In 1950, with his health failing, Fr. Zema was transferred from Regis. Shortly before leaving, he helped organize one last event to honor Regians who had died in the war. Over the previous couple of years, the Alumni Association had raised $3,500 toward the restoration of the Regis chapel in memory of their fallen brothers. To commemorate this, a large plaque was made listing the names of the Regis dead, to be placed over the entrance of the rear (tunnel) door to the chapel.
Since attendance at this event was necessarily limited due to the size of the chapel, Fr. Zema sent photos of the plaque to the families of the alumni who were memorialized, and several of them wrote back to thank him for his kindness. Mrs. Helen Krall of Brooklyn wrote to thank him for the photo, which would be “fondly displayed in our home.” Her son, Edward, class of 1942, had been a first lieutenant in the Army Air Corps and had been killed in action in Europe not long before VE Day. Although bestowed posthumously, Edward received the Silver Star for valor in face of the enemy, the third-highest military decoration. In this note, Mrs. Krall also expressed her deep appreciation for “the interest and kindness you have tendered to the families of our boys who have departed——you have kept the ‘home fires’ burning constantly.”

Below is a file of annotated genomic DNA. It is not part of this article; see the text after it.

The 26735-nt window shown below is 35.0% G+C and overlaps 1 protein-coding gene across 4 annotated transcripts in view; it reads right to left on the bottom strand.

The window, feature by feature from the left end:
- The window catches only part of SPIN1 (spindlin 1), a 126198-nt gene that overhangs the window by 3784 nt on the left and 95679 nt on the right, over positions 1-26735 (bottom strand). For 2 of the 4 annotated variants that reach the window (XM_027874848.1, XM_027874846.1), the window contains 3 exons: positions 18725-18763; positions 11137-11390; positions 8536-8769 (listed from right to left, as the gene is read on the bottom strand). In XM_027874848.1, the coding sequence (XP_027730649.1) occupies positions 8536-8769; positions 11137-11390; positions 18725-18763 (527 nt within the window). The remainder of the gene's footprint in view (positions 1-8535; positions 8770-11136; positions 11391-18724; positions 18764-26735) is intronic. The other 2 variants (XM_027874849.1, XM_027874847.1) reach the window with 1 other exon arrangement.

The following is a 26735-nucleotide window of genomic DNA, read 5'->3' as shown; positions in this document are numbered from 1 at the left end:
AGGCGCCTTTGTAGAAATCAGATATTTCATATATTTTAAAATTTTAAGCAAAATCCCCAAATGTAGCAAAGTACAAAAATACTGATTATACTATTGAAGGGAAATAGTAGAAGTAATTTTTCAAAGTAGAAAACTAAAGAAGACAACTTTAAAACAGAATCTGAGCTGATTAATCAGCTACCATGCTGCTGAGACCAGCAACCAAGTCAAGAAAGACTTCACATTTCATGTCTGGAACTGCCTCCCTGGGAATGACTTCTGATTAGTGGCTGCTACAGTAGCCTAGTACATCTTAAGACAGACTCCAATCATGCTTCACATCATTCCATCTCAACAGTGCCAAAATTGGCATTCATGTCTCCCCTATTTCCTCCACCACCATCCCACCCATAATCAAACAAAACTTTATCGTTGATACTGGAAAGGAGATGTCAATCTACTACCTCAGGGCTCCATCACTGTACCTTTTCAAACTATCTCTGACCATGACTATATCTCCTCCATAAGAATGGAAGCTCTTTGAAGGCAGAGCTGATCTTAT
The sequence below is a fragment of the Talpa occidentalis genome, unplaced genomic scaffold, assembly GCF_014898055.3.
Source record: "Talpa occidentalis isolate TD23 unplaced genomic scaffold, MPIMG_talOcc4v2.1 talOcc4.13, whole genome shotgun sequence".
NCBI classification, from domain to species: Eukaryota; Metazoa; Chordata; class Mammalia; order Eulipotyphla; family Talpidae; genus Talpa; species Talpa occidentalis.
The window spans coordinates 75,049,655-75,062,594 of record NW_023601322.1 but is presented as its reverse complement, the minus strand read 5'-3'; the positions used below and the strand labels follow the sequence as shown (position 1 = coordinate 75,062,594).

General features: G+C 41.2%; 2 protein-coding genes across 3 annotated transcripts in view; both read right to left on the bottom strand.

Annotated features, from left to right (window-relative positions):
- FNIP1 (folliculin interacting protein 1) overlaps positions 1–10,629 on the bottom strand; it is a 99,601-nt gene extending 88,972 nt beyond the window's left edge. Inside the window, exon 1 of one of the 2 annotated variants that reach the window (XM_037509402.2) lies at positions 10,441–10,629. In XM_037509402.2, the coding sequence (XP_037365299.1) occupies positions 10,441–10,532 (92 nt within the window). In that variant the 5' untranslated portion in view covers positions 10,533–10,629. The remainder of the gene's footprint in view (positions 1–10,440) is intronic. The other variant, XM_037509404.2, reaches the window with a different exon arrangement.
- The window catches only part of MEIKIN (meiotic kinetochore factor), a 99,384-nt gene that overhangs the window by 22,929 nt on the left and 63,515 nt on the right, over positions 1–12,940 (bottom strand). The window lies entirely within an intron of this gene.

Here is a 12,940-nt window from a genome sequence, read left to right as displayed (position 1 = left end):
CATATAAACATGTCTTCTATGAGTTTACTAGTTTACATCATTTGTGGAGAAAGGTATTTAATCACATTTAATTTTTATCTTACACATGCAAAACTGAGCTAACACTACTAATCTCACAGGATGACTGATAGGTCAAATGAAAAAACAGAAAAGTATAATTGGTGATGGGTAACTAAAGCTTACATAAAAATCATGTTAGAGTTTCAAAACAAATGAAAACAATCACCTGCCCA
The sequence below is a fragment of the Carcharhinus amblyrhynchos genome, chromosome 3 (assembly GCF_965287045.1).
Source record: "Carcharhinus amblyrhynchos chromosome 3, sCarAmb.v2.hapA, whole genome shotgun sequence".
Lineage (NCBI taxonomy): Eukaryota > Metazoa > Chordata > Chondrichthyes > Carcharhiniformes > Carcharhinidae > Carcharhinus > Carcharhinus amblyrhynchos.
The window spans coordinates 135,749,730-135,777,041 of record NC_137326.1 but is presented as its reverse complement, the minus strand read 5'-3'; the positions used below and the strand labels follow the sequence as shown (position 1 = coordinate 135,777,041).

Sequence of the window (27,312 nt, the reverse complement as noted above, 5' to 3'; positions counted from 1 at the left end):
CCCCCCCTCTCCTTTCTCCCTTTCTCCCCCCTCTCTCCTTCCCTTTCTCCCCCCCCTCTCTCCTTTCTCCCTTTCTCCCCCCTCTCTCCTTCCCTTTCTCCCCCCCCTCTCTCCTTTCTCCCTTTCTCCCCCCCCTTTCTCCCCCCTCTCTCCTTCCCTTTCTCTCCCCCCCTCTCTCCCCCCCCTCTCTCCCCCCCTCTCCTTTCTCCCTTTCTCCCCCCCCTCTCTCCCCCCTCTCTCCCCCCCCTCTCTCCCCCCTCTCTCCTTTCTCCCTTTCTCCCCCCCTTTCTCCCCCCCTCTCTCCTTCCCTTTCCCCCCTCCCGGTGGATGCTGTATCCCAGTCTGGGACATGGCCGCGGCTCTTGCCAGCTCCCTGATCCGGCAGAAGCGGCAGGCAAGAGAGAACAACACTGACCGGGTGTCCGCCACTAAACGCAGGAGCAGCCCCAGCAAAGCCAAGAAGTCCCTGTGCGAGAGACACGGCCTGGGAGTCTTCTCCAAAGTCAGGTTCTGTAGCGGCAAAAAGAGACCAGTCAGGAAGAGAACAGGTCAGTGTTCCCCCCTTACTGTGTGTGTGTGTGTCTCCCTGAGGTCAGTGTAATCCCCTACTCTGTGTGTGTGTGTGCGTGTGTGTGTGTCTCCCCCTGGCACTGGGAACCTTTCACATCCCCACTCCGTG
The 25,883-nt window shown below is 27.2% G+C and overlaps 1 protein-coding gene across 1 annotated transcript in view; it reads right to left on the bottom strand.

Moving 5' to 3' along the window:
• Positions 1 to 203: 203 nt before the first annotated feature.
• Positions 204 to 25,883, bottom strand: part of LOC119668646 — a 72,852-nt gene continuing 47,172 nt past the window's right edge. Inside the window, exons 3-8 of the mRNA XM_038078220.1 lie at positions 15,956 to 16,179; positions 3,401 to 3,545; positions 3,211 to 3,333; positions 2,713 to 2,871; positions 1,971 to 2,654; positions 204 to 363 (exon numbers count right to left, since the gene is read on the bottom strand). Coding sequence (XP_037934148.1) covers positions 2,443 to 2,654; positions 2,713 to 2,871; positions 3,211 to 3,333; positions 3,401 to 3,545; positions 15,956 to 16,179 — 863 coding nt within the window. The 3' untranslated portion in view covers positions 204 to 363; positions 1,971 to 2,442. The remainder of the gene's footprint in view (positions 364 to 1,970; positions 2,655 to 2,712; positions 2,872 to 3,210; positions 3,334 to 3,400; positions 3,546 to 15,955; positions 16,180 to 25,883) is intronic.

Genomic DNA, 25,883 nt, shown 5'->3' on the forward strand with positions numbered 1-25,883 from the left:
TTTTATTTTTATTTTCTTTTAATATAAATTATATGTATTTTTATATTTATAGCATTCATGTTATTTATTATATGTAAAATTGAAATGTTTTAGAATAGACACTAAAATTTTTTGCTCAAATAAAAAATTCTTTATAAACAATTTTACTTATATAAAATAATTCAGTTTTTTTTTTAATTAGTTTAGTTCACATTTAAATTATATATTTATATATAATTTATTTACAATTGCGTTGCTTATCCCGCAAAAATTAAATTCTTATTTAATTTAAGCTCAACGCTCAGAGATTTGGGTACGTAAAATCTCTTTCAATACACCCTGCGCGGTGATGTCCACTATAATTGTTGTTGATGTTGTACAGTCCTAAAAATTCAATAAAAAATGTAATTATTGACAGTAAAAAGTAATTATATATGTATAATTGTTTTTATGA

Mrs. Krall concluded by saying that “the word ‘Regis’ is so warm to us all——we will never forget it——it produces boys a little different, especially their love for the faith.”
The archives contain another dozen letters from parents of Regians who died in the war with similar expressions of appreciation to Father Zema as well as their ongoing love for the school. (Source: Rev. Anthony D. Andreassi, Teach Me to Be Generous)
Pictured: Fr. Zema's grave, Saint Andrew-on-Hudson Jesuit Cemetery